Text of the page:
Of beating Bobby Fischer:
Fischer was fresh off his U.S. Championship when he came to town in 1964, playing a spectacle match against 50 simultaneous opponents. Holgerson, 16 at the time, was among the challengers. He lost his queen, yes, but he ultimately took the match.
"I almost couldn't believe it," he said. "If you're gonna beat Bobby Fischer, that's the way you want to do it."
Holgerson, now 61, knows there's no way he'd have been able to beat him one-on-one, but for a lifelong chess player, beating Bobby Fischer under any circumstances is the greatest claim to fame a guy could have.
I'd like to say I'm sympathetic to Obama, but really, Obama's asked for it, with his lofty, almost academic pose. He handed Hillary an opening so big that she could drive a dump truck through it, and - surprise, surprise! - she drove a dump truck through it!:
The latest example is the Clinton camp's extremely effective effort to twist some remarks Obama made about Ronald Reagan and the years since his presidency beyond all recognition, which came up in their debate Monday night. In an interview with the editorial board of the Reno Gazette-Journal, Obama had said that Reagan had successfully "changed the trajectory of America, in a way that Richard Nixon did not, and in a way that Bill Clinton did not," a claim few people of any ideological stripe would dispute. He also said, "I think it's fair to say the Republicans were the party of ideas for a pretty long chunk of time over the last 10 or 15 years, in the sense that they were challenging conventional wisdom."Is this a distortion of what Obama said? You bet! Does it work as politics? You bet!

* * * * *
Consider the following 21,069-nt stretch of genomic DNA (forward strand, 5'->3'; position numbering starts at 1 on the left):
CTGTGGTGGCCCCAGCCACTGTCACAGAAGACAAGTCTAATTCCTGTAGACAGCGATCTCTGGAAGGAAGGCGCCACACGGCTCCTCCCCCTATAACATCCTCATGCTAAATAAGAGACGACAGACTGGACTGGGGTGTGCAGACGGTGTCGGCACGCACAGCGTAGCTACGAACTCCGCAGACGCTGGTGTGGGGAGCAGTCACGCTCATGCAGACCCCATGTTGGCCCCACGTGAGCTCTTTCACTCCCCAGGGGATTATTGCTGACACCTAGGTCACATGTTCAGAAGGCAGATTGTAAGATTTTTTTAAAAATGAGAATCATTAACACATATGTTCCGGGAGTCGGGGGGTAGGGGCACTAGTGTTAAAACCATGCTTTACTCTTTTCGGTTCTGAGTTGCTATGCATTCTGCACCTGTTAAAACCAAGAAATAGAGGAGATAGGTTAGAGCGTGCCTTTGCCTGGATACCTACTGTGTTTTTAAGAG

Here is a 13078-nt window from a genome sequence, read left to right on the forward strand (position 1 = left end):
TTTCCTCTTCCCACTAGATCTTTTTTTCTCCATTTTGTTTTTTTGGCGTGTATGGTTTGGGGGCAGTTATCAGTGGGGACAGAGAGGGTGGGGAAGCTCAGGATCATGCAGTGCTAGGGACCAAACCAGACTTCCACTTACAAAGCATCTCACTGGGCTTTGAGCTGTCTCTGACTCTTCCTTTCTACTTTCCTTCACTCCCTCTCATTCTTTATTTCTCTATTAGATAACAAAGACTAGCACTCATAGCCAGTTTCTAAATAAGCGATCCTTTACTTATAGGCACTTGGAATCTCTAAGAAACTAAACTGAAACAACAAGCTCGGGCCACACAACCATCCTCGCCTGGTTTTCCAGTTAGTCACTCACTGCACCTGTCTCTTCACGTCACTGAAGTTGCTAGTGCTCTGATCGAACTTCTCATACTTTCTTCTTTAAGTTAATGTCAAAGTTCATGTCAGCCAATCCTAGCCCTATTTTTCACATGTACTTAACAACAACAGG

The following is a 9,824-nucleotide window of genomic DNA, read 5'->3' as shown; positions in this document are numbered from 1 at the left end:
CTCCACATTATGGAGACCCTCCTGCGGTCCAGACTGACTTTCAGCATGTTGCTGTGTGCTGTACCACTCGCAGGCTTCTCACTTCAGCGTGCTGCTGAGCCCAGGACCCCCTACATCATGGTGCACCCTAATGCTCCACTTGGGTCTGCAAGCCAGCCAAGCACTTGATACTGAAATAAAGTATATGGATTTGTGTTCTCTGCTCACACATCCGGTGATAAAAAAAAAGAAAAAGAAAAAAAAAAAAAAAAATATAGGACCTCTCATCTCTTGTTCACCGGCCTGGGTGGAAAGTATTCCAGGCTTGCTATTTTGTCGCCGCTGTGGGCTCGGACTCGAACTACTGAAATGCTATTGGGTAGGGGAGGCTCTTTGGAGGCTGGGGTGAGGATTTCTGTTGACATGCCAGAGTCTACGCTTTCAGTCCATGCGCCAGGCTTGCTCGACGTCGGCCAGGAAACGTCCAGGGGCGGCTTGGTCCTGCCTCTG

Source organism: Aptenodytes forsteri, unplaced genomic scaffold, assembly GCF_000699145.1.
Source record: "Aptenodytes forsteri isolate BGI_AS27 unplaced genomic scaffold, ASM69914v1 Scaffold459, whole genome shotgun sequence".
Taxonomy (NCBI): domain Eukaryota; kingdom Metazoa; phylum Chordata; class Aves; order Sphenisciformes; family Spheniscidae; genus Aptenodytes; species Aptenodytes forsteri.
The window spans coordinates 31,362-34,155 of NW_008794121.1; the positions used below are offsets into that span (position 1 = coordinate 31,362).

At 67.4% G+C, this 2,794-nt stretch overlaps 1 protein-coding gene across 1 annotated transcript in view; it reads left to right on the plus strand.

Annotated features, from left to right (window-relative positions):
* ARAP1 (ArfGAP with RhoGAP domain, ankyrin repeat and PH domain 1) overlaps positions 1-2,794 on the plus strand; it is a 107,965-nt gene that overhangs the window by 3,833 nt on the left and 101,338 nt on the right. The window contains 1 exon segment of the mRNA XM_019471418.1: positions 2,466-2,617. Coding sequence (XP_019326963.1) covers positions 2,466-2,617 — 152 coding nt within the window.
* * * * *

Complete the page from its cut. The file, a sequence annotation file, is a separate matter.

For those of you who don't know, the "party of ideas" is a concept that people have been throwing around for quite some time in Washington, and it is almost always used in a value-neutral way, meaning the party that at a particular time appears to the public like the one offering something new and grand, and that seems to have political momentum behind its ideological thrust. Both parties want to claim the "party of ideas" mantle, but you can acknowledge that at one time or another your opponents have successfully grabbed it without saying their ideas are actually right. But Hillary Clinton responded this way: